Figure 5. Radiance levels at the Kandahar airport from April 2012 to January 2022 showed a relatively flat long-term trend until May 2021 when they dropped into darkness.


The town of Bagram is located about 60 kilometers (37 miles) north of Kabul. Just beyond the town lies what was formerly one of the largest US overseas air bases. The base acted as a hub during the war, and as many as 100,000 US troops spent time there over the 20-year period. Lights at the airbase have steadily declined since 2012, but there was a sharp decline in 2021, including leading up to and following the Taliban’s seizure of power. In early July 2021, US troops quietly departed the air base, leaving it under the control of Afghan forces. During this same period, the radiance level dropped significantly. In August 2021, the air base was surrendered to the Taliban, which released thousands of prisoners being detained there. Under Taliban control, radiance has increased slightly at the end of 2021, but it remains well below light levels of the previous years (Fig. 6).

Figure 6. The radiance at the air base has shown a gradual decline over the years, with a notable drop in 2021.

The nearby township of Bagram also shows a significant drop of activity months before the US military withdrawal begins. Radiance in the town of Bagram has had a relatively steady trend line over the past decade but did drop in 2020 and began to show outages in early 2021, months before the US troops fully withdrew from the air base.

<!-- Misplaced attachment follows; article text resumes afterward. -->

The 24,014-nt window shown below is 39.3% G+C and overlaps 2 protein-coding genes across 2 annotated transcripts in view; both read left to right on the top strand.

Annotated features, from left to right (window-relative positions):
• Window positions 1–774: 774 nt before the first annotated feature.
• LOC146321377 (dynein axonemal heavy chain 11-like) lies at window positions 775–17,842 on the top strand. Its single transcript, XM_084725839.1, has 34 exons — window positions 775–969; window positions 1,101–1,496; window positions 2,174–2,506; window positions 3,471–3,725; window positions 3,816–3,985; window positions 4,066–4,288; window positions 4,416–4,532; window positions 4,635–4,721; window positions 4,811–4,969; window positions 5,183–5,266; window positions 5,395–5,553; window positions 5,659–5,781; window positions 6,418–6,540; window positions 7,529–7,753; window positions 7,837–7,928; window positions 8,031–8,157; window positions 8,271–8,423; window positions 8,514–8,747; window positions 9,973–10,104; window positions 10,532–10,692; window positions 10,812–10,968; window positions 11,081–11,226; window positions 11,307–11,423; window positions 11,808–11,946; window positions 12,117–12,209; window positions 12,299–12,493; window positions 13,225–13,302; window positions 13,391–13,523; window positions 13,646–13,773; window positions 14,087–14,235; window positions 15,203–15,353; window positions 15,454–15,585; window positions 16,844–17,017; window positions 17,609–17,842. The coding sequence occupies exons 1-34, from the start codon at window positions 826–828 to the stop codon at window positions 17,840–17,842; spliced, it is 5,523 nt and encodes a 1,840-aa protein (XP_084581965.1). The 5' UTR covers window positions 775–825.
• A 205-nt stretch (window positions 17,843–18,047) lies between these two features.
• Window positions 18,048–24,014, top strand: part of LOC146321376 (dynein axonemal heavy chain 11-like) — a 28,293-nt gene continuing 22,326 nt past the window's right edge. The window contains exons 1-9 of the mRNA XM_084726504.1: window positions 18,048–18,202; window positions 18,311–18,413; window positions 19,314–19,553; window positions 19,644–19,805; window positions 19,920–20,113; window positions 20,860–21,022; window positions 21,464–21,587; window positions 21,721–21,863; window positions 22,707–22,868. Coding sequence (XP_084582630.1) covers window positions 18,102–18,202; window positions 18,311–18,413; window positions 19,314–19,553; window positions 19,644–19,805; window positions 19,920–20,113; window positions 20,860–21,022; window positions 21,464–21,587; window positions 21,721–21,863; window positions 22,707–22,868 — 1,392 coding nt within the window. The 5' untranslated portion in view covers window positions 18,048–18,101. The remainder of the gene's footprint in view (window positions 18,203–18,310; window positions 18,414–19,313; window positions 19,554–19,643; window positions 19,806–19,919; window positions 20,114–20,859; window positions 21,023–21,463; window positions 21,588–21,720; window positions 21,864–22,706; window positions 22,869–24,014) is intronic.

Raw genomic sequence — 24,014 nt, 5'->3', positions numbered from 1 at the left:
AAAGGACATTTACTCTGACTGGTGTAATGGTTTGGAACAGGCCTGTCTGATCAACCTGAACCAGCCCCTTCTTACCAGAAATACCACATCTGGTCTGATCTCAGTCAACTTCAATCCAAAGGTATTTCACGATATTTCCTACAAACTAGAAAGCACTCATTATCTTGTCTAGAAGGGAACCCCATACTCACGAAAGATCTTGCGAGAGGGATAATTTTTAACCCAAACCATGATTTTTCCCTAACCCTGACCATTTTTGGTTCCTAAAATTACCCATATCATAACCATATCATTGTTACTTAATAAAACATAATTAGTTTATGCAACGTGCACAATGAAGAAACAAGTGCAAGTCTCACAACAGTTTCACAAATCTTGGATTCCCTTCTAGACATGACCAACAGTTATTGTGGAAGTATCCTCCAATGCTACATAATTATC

Figure 7. Radiance in the town of Bagram from April 2012 to January 2022 shows a drop to darkness in early 2021.


Throughout the US withdrawal and Taliban take-over in the summer of 2021, irregular light patterns captured by satellite technology reflected the chaotic series of the events unfolding on the ground. Over six months later, the light patterns continue to display instability, but now they reflect a country under Taliban control and on the brink of economic collapse and humanitarian crisis. It is a grim irony that not too long ago, it was the Taliban that was intentionally disrupting energy security by cutting power lines and attacking critical infrastructure.

The Taliban-controlled national energy company is continuing to sign agreements for energy imports and assure Afghan citizens there will be power. But with the fate of Afghanistan’s energy capacity in the hands of neighboring countries, the group also has to convince these suppliers that it will be able to pay the bills. In mid-February 2022, Afghanistan had paid Tajikistan just $6 million of the $33 million bill it had accrued by the start of the year. Tajikistan currently supplies Afghanistan with 40 megawatt-hours of electricity a day, but that amount will increase in the summer as the country’s hydroelectric power capacity increases.

As the Taliban tries to establish its legitimacy, it remains clear that a country cannot succeed without reliable power supply. The group’s rise to control, however, has positioned Afghanistan on the brink of a precarious future, one full of uncertainty regarding security, stability, and light. Viewing these issues in real time through satellite technology emphasizes the urgency and makes one thing clear: The international community needs to support the people in Afghanistan now.

Fen-Chi Hsu, Morgan Bazilian, and Brooke Bowser

Fen-Chi Hsu is a researcher in remote sensing at the Earth Observation Group at the Payne Institute. Morgan Bazilian is the Director of the Payne Institute for Public Policy at the Colorado School of Mines. Previously, he was lead energy specialist at the World Bank. Brooke Bowser is a Communications Associate at the Payne Institute. She is an environment and science writer.